Alan Parry Productions Ltd: HMRC score another off-payroll working goal

The First-tier Tribunal has held that the provision of a football commentator’s services by his personal service company was within ‘IR35’.

The First-tier Tribunal has held that the provision of a football commentator’s service

The First-tier Tribunal (FTT) held in Alan Parry Productions Ltd that the provision of an individual’s services through his Personal Service Company (PSC) fell within the Off-Payroll Working (OPW) or ‘IR35’ rules. This is notable as it is the first tribunal decision to be released since the Court of Appeal (CA) handed down its judgment in Atholl House Productions Ltd (Atholl House), which clarified how the various case law tests should be applied to establish the IR35 status of a contractor’s engagement. The FTT’s judgment clearly signaled that it was following the CA’s approach in Atholl House. This article considers key points and implications of the FTT’s decision.

Alan Parry is a football commentator who, during 2013/14 – 2018/19, provided services to a broadcaster through a PSC of which he was the sole director and majority shareholder.

The relevant tax years fell within the ‘old’ IR35 regime in that, where the rules applied, the obligation to operate PAYE and NIC on deemed employment income would always fall on the PSC, rather than on its client. However, the case law principles which determine the status of the PSC’s engagement with its client apply equally to the OPW regime that applies from 6 April 2021.

The FTT followed the established approach of:

  1. Considering how Mr Parry’s services were provided, including the actual contractual arrangements in place;
  2. Establishing what terms would have been agreed under a hypothetical contract had Mr Parry provided the services directly; and
  3. Applying the relevant case law tests to determine whether the hypothetical contract:
    1. Contained the ‘irreducible minimum’ of mutuality of obligation and control; and
    2. If so, whether the terms of the hypothetical contract, when viewed in light of all the relevant circumstances, were consistent with a contract of employment.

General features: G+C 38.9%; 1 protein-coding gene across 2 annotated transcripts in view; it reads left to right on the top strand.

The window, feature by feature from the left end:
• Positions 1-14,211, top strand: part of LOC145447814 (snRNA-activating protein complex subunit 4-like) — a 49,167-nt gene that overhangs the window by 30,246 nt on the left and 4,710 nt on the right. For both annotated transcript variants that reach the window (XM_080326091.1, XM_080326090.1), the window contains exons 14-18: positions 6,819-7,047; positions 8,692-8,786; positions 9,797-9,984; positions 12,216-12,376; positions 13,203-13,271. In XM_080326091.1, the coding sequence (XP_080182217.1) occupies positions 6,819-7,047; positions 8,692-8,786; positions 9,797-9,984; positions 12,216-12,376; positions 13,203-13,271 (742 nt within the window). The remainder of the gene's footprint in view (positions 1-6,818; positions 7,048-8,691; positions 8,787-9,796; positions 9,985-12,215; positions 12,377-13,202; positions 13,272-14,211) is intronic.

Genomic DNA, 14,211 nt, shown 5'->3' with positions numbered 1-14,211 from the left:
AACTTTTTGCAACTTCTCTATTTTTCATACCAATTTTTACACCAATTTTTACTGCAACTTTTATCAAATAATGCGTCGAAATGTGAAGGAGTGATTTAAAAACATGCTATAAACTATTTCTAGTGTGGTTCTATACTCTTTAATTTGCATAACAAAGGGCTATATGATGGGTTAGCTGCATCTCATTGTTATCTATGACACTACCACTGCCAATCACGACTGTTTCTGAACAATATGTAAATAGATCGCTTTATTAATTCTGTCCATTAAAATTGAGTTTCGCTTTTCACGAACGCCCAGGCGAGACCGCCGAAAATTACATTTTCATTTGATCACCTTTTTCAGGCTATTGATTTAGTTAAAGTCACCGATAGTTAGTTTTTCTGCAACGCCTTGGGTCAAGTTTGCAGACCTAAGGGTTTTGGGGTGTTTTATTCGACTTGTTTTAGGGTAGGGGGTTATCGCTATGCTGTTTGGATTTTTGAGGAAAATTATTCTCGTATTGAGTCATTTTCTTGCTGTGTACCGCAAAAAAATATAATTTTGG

However, this case is instructive as it’s the first since the CA explained in Atholl House: (a) that, at Stage 2, consideration should be limited to actual contractual terms, rather than how contracts operate day-to-day (as is required for employment law purposes, further to Autoclenz); and (b) how, at Stage 3, the established case law which variously addresses mutuality of obligation, personal service, control and ‘business on own account’ is compatible/consistent in providing a framework through which employment tax status should be considered.

What did the FTT decide?

The FTT found that the hypothetical contracts between Alan Parry and the broadcaster contained mutuality of obligation as, in summary: (a) the broadcaster was obliged to pay remuneration to Mr Parry over the course of the contracts; and (b) the ‘dominant feature’ of the contracts was one of personal performance by Mr Parry.

Additionally, the FTT found that the broadcaster determined where and when Mr Parry provided his services, what he did in terms of commentating, interviewing, or presenting, and that it had ‘ultimate authority’ to direct how he provided his services.  It therefore had the requisite level of control for an employment relationship.

On this basis, the FTT held that hypothetical contracts contained the ‘irreducible minimum’ for an employment relationship to exist.

Additionally, the FTT determined that Mr Parry was not carrying on a business on his own account as, amongst other factors, he had provided services to the broadcaster for a considerable time, most of his income in the relevant years derived from that relationship, the broadcaster could prevent Mr Parry being associated with its competitors, and he took no meaningful commercial risk.

Therefore, the FTT concluded that the terms of the hypothetical contracts, considering all the relevant circumstances, were on balance consistent with employment.

Why does this decision matter?

The FTT took care to indicate that its approach followed that set out by the CA in Atholl House by:

  • Affirming that, in determining the contractual terms at Stage 2, Autoclenz (whereby for employment law purposes regard is had to the way the work is done day-to-day as well as the actual contractual terms) does not apply for tax purposes – rather that “the well-established rules of interpretation of contracts in general apply…without regard to the fact that the contractual arrangements relate to the context of employment”;
  • Starting from the position that mutuality of obligation and control do not create a presumption of employment when assessing whether the hypothetical contract is consistent with employment – although they are a necessary pre-requisite to employment it is still necessary to view the position with an open mind when considering other factors; and
  • Considering the extent of mutuality of obligation and control, as well as factors beyond the express or implied terms of the hypothetical contract, when conducting that assessment.

The FTT’s decision underlines the importance of organisations reflecting the CA’s decision in Atholl House in their OPW status determination and dispute resolution processes to demonstrate to HMRC that they take ‘reasonable care’ to comply with their obligations. This is particularly important given the end of HMRC’s ‘light touch’ enforcement regime.

Further comments are set out in our articles on the implications of the Atholl House case and how businesses can demonstrate ‘reasonable care with their OPW compliance.